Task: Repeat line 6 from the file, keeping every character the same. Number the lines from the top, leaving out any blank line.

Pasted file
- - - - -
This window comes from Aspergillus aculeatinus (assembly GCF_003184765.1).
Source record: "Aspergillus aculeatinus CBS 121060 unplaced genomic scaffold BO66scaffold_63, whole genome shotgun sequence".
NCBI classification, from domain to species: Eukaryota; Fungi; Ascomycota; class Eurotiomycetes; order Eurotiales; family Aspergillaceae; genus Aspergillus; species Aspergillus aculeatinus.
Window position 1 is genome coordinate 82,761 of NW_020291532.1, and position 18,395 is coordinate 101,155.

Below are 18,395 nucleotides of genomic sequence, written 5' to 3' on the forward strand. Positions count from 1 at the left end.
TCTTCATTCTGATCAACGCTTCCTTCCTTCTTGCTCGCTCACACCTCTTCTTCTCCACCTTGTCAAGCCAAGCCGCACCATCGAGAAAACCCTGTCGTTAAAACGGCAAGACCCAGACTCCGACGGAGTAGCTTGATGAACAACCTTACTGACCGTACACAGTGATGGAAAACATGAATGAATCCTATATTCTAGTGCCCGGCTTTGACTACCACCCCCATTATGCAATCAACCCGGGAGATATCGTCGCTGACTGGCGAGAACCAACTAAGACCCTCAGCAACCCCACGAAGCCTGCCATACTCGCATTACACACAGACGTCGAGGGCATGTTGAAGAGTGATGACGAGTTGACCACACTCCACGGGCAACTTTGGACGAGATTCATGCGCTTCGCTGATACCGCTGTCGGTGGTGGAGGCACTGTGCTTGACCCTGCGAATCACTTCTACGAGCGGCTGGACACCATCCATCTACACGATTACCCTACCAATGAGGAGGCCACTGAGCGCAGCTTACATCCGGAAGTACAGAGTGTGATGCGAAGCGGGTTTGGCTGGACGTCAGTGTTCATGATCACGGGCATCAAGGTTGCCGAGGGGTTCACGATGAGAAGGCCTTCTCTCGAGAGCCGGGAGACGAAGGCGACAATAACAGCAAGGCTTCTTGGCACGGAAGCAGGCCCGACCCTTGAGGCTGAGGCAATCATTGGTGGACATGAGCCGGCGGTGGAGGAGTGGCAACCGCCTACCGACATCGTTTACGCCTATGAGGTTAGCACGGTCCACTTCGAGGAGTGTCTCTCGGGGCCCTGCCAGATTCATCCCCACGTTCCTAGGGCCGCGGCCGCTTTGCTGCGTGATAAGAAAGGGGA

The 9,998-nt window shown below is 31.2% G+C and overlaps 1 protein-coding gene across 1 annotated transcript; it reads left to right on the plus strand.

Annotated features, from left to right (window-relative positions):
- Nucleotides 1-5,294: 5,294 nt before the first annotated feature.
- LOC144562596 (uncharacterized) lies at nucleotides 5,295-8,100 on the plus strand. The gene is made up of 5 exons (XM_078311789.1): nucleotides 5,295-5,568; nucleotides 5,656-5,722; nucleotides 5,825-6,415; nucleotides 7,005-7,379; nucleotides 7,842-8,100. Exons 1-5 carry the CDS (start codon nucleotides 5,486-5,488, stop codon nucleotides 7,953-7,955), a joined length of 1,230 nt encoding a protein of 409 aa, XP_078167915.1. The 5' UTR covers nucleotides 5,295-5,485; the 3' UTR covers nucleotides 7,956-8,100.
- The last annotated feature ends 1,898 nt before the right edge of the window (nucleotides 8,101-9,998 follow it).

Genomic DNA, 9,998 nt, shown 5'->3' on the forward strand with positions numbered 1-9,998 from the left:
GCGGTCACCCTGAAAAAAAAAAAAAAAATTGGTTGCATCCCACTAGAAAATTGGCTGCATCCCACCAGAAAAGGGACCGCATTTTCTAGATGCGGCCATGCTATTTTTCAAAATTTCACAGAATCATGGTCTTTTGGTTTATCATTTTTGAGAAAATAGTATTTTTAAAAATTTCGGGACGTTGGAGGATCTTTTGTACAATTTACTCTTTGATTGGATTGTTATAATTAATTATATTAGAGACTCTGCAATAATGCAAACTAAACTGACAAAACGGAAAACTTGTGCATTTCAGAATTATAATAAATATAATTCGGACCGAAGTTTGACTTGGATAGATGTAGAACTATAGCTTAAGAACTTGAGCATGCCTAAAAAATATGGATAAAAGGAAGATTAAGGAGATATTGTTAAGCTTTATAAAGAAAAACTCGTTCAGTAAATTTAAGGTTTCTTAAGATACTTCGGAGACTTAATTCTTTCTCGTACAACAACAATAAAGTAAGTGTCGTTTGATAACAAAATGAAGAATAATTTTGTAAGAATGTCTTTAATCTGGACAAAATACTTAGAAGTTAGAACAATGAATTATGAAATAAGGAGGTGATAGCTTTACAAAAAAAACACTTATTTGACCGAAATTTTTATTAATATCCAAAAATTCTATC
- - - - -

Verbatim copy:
TCTTCATTCTGATCAACGCTTCCTTCCTTCTTGCTCGCTCACACCTCTTCTTCTCCACCTTGTCAAGCCAAGCCGCACCATCGAGAAAACCCTGTCGTTAAAACGGCAAGACCCAGACTCCGACGGAGTAGCTTGATGAACAACCTTACTGACCGTACACAGTGATGGAAAACATGAATGAATCCTATATTCTAGTGCCCGGCTTTGACTACCACCCCCATTATGCAATCAACCCGGGAGATATCGTCGCTGACTGGCGAGAACCAACTAAGACCCTCAGCAACCCCACGAAGCCTGCCATACTCGCATTACACACAGACGTCGAGGGCATGTTGAAGAGTGATGACGAGTTGACCACACTCCACGGGCAACTTTGGACGAGATTCATGCGCTTCGCTGATACCGCTGTCGGTGGTGGAGGCACTGTGCTTGACCCTGCGAATCACTTCTACGAGCGGCTGGACACCATCCATCTACACGATTACCCTACCAATGAGGAGGCCACTGAGCGCAGCTTACATCCGGAAGTACAGAGTGTGATGCGAAGCGGGTTTGGCTGGACGTCAGTGTTCATGATCACGGGCATCAAGGTTGCCGAGGGGTTCACGATGAGAAGGCCTTCTCTCGAGAGCCGGGAGACGAAGGCGACAATAACAGCAAGGCTTCTTGGCACGGAAGCAGGCCCGACCCTTGAGGCTGAGGCAATCATTGGTGGACATGAGCCGGCGGTGGAGGAGTGGCAACCGCCTACCGACATCGTTTACGCCTATGAGGTTAGCACGGTCCACTTCGAGGAGTGTCTCTCGGGGCCCTGCCAGATTCATCCCCACGTTCCTAGGGCCGCGGCCGCTTTGCTGCGTGATAAGAAAGGGGA